GLOSSARY OF COMMONLY USED TERMS
order for people to become familiar with the terms that are being used
in the articles, this Glossary of Terms is being established.
I wish to thank all of the
contributors to this listing. It is through their selflessness that we
are all able to grow & learn by usage of traditional terms &
historical periods of development.
So that people also become familiar
with the different spellings used in English to describe Chinese terms,
I will continuously float back and forth between Pin Yin &
Wade-Giles spellings. If you find that you would like to see further
terms added to the list, please let me know.
Arhat a Buddhist “saint,” or one who has achieved the goal of
individual enlightenment through one’s own effort, associated with
Hinayana form of Buddhism.
Baguazhang "Eight Trigram Palms", this is the name of an internal
Chinese boxing system.
Bai Hui Crown Point, one of the points on the Microcosmic orbit
Boddhisattva an enlightened being who voluntarily postpones his own
nirvana while striving to help all forms of sentient life attain
enlightenment; associated with Mahayana form of Buddhism that stresses
devoutful prayer to such compassionate deities.
Bodhi “enlightenment,” from which the term Buddha is derived.
Bodhidharma Indian monk, whose name is combination of “enlitenment”
(bodhi) and “law/truth” (dharma), who traveled to China and founded the
Chan sect of Buddhism .
Chan - an influential sect of Buddhism in China that emphasized
meditation as a way to enlitenment (known as Son in Korea and Zen in
Diamond Sutra - Buddhist text used by Bodhidharma in his teachings; a
fragment of a copy of this sutra (dated 868 CE) found in Korea is the
oldest surviving printed text in world history.
Dim Hseuh Vital Point Spotting. Typically this term refers to the way
in which poins along the jinluo are used in combat.
Fa Jing Means ‘emitting Jing’. Jing is defined as the combination of
physical strength, qi, and yi in a martial technique
Fu Hsiang/Five Forces a set of five symbolic processes of change
in the universe that can be arranged in productive (or generating),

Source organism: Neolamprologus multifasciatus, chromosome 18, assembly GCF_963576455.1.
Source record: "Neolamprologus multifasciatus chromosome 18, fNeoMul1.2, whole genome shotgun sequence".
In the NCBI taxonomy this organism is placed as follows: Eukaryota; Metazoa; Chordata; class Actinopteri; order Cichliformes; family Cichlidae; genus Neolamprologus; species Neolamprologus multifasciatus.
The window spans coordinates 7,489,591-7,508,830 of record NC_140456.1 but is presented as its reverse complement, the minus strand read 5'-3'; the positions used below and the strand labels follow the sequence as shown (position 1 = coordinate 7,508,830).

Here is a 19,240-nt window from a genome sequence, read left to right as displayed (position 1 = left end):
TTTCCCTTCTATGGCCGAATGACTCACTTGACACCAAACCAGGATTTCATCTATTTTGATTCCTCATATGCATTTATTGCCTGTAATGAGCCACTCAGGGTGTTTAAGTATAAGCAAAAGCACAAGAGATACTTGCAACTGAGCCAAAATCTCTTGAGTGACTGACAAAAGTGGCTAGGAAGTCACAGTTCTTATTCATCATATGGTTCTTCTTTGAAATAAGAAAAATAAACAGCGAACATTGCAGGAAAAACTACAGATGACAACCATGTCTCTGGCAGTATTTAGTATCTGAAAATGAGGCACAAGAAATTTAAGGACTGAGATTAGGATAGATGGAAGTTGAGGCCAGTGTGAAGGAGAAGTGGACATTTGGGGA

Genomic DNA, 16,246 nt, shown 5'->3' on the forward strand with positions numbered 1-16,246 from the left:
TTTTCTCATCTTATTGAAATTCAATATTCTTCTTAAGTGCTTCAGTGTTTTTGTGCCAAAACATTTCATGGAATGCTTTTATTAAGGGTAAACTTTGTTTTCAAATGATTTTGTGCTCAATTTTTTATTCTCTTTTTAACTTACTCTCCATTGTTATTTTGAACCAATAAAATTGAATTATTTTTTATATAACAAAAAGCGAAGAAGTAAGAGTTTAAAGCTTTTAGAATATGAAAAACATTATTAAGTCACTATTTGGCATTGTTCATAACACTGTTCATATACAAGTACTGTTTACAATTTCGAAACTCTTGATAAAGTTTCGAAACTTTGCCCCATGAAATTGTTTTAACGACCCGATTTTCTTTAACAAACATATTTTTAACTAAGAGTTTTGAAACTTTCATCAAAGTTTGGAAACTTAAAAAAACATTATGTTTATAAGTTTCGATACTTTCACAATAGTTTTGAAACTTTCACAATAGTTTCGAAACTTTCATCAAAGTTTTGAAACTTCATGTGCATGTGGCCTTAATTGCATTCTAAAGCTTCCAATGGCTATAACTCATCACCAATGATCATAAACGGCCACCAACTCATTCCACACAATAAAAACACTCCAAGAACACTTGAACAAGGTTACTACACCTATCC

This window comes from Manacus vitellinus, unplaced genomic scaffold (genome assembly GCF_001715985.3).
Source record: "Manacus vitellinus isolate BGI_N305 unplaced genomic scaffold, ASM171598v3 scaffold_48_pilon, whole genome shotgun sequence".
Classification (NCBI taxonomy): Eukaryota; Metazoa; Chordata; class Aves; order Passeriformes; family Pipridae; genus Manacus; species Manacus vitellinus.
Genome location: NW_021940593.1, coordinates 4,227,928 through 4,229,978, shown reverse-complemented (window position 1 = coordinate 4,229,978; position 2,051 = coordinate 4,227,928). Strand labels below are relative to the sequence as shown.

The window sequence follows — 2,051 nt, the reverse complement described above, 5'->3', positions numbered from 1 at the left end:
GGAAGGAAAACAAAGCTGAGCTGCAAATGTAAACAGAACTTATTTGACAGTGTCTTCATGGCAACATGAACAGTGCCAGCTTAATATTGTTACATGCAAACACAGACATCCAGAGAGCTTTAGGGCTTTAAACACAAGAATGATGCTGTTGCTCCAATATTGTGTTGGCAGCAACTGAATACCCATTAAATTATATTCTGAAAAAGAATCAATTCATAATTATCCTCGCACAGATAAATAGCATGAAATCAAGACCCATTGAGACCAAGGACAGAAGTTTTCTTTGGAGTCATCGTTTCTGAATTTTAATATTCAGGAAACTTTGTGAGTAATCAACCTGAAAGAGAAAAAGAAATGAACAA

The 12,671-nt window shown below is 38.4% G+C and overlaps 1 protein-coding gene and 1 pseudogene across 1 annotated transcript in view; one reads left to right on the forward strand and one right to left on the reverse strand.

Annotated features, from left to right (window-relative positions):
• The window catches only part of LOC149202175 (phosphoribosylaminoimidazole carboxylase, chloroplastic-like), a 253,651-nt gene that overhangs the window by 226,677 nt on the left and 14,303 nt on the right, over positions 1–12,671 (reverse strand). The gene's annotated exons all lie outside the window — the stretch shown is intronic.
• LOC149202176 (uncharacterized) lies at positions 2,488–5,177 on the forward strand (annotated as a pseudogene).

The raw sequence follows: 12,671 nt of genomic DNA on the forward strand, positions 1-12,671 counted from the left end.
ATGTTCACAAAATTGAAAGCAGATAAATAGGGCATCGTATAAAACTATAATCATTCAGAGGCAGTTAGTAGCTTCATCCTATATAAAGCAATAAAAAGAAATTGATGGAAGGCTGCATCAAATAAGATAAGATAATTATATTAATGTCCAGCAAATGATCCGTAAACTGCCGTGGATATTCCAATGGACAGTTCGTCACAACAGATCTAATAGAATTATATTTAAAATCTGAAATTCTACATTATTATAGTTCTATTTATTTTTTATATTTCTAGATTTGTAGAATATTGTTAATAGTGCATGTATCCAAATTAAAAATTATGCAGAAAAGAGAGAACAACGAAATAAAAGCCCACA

destructive (or overcoming), and dynamically balanced cycles.
“Four Beginnings” Confucian belief, enunciated by Mencius, that all
humans are born with a sense of compassion, of shame, of respect, and
of right and wrong, and these are the beginning, respectively, of
humanity (jen), righteousnessm (yi), decorum (li), and wisdom (zhi).
Four Books consist of Analects, Mencius, “Great Learning,” and
“Doctrine of the Mean,” contained the essence of Confucianism and
formed the basic curriculum of all educated throughout East Asia.
Fu Xi “Ox Tamer,” first of three mythical (?) culture heroes, father of
Chinese race, taught Chinese how to domesticate animals, hunt and fish,
use fire for cooking.
Gautama Siddhartha son of chieftain of Shakya kingdom (see also
Shakyamuni) in Northern India who lived c.560-480 and who becomes
enlightened c.520 and is thereafter known as the Buddha (the
“Enlightened One”); founder of the great world religion Buddhism.
Gong/Gong Fu Gong Fu means "skill acquired through great time and
effort". This term is usually used to describe martial arts.
Hexagram a graph consisting of 6 lines, each line being either solid
(yang) or broken (yin), that symbolically represents the universe in a
particular state of change (see also trigram); the I Jing consists of
Huang Di “Yellow Emperor,” third of three mythical (?) culture heroes,
founder of Chinese nation, forms of government, record keeping, other
forms of advanced civilization.
Hui-neng 6th patriarch of Chan sect and founder of Southern (China)
School which emphasized direct techniques in the transmission of truth
from master to disciple rather than reliance on discussion of texts
I Ching The Book of Changes, which describes the elements of the
universe, it’s properties, it’s principles, & it’s changes.
Internal Boxing Martial arts based on the development of Taoist
internal alchemy for enhanced martial techniques.
Internal Alchemy The processes used to open all of the channels of
energy flow in the human body for the purpose of enhanced mental,
physical, or spiritual abilities. Often the process used on the path to
Jingluo The paths or channels through which energy travels in the human
Lao Tzu (Laozi) “Master Old One,” probably not historical but reputed
to live in the 6th-5th centuries BCE, “author” of Dao De Jing (Tao Te
Ching, The Classic of Tao and Te) and one of founders of school of